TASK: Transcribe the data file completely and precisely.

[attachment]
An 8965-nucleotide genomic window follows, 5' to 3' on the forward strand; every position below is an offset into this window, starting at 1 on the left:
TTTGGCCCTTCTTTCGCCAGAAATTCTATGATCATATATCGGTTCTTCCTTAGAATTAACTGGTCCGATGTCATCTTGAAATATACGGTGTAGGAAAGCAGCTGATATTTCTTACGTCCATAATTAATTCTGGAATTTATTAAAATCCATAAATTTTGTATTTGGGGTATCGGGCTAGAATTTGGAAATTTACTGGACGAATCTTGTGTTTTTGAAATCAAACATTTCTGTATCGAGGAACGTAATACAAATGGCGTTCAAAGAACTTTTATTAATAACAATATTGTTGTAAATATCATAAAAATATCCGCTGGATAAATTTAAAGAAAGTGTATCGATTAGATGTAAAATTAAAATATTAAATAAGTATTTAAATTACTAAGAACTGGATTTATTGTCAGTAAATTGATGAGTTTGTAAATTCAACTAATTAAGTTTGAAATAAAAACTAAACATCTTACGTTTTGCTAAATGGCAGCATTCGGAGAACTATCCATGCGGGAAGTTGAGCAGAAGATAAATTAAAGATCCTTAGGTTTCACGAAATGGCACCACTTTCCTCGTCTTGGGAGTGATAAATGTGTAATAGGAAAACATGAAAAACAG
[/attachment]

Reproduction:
An 8965-nucleotide genomic window follows, 5' to 3' on the forward strand; every position below is an offset into this window, starting at 1 on the left:
TTTGGCCCTTCTTTCGCCAGAAATTCTATGATCATATATCGGTTCTTCCTTAGAATTAACTGGTCCGATGTCATCTTGAAATATACGGTGTAGGAAAGCAGCTGATATTTCTTACGTCCATAATTAATTCTGGAATTTATTAAAATCCATAAATTTTGTATTTGGGGTATCGGGCTAGAATTTGGAAATTTACTGGACGAATCTTGTGTTTTTGAAATCAAACATTTCTGTATCGAGGAACGTAATACAAATGGCGTTCAAAGAACTTTTATTAATAACAATATTGTTGTAAATATCATAAAAATATCCGCTGGATAAATTTAAAGAAAGTGTATCGATTAGATGTAAAATTAAAATATTAAATAAGTATTTAAATTACTAAGAACTGGATTTATTGTCAGTAAATTGATGAGTTTGTAAATTCAACTAATTAAGTTTGAAATAAAAACTAAACATCTTACGTTTTGCTAAATGGCAGCATTCGGAGAACTATCCATGCGGGAAGTTGAGCAGAAGATAAATTAAAGATCCTTAGGTTTCACGAAATGGCACCACTTTCCTCGTCTTGGGAGTGATAAATGTGTAATAGGAAAACATGAAAAACAG